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Pharmacology prof. writes against suppressing awareness of vaccine limitations

In letter published in The Boston Globe yesterday, a professor of pharmacology at Northeastern University wrote about a recent segment of Katie Couric’s talk show that fueled fears about the HPV vaccine.

In a letter to The Boston Globe, pharmacology professor writes about recent Katie Couric talk show segment on HPV vaccines and vaccine safety
Photo by Darren McCollester/Getty Images

Professor Ricard C. Deth of Boston wrote:

A RECENT Katie Couric talk show featured mothers who had good reason to believe that their daughters were seriously damaged or killed by adverse effects of vaccines intended to block HPV infection as well as an immunologist who highlighted the shortcomings of the vaccines. Despite the importance of this information to the public, the Globe chose to castigate Couric for exposing potential harm from vaccination (“Couric: Fanning fears of HPV vaccine,” Editorial, Dec. 12).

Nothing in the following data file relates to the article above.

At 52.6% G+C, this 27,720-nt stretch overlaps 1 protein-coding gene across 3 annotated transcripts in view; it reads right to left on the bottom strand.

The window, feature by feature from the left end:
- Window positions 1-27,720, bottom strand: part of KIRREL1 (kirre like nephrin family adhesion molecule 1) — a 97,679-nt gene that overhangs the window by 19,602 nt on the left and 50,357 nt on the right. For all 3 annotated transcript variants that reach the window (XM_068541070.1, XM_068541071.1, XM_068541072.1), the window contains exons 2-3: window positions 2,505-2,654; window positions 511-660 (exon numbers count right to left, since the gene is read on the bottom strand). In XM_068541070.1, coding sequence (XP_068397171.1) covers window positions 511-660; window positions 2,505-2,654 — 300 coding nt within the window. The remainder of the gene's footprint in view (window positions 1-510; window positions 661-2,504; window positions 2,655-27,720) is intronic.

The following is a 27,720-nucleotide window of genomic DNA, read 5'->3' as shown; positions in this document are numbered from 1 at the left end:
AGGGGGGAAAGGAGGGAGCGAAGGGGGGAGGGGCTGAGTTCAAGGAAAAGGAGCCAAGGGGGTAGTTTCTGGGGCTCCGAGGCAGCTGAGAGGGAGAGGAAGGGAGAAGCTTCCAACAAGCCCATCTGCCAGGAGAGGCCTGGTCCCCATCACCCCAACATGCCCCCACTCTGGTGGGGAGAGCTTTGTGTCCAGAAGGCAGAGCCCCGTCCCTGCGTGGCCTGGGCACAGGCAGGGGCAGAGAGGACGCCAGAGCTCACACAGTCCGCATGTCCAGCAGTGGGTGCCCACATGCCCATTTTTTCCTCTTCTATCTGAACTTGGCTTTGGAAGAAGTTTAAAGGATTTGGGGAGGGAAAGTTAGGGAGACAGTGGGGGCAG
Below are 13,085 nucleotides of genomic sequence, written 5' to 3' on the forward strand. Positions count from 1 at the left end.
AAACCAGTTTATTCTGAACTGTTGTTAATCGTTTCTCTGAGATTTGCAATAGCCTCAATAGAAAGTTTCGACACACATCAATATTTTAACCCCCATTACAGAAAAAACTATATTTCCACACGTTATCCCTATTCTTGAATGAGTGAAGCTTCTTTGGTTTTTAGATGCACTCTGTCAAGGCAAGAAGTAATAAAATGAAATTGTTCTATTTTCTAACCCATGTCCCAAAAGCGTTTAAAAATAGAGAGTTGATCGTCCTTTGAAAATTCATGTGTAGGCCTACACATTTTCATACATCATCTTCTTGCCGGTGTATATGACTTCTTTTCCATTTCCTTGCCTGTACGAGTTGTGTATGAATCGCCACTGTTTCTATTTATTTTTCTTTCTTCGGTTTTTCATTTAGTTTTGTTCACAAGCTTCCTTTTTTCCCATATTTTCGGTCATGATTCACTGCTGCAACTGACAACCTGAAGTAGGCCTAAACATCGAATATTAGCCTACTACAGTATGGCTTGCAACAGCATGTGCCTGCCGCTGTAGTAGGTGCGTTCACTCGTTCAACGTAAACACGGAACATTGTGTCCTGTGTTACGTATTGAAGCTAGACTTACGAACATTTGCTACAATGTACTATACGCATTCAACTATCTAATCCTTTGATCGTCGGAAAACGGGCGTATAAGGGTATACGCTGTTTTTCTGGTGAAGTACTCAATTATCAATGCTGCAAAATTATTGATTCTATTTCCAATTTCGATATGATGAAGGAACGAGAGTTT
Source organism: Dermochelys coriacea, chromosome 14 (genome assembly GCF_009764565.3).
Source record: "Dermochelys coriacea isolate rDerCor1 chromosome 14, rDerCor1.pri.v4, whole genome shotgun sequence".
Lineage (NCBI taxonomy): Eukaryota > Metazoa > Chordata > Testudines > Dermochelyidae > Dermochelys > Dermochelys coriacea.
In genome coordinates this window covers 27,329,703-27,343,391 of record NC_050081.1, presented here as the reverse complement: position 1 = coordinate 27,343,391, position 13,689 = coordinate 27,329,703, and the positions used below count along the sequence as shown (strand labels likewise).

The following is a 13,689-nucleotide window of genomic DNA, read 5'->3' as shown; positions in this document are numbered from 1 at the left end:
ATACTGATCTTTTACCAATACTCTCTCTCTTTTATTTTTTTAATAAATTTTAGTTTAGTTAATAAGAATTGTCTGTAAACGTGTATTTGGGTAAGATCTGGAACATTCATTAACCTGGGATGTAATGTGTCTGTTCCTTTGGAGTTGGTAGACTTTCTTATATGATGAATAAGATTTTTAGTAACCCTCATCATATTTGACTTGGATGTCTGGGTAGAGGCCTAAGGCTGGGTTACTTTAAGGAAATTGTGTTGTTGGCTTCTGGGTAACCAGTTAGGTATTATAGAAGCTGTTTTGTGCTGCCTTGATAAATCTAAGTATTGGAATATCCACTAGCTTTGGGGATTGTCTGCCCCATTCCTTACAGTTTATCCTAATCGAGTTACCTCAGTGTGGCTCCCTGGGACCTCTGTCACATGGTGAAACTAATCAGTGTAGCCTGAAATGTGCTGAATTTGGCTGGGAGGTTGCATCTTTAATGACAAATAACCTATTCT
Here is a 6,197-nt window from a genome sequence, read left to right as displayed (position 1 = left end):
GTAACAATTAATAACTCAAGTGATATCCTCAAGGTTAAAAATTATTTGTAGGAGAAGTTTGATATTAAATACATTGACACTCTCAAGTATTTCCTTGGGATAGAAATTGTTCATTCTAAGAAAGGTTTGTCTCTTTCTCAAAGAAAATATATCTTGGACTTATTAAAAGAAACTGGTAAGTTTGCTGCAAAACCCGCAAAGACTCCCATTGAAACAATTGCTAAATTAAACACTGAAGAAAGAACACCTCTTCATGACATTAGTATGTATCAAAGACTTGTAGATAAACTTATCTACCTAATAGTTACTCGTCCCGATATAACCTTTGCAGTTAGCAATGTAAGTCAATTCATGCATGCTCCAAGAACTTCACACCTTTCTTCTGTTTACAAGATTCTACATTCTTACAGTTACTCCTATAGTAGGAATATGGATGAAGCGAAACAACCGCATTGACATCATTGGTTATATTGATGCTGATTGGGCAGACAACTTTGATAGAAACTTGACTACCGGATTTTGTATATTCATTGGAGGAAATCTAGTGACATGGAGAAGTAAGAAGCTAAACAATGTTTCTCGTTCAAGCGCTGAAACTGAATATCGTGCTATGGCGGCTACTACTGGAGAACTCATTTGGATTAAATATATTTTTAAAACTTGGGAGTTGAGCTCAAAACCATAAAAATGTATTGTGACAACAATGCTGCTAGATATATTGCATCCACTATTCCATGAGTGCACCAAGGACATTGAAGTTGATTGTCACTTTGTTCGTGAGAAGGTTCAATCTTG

With the population-wide administration of vaccines, it is absolutely critical to appreciate their limitations and their potential for harm in vulnerable individuals. Suppressing awareness of these limitations is a disservice to the public and serves to undermine confidence in vaccine benefits.

According to a United States Centers for Disease Control and Prevention (CDC) media statement released to the public on Fridat, the CDC was informed by Merck on Monday that the pharmaceutical company planned to implement a recall of one lot (lot J007354) of Gardasil® [Human Papillomavirus Quadrivalent (types 6, 11, 16, and 18) Vaccine, Recombinant], due to the potential for a number of vials to contain glass particles as a result of breakage during the manufacturing process. See: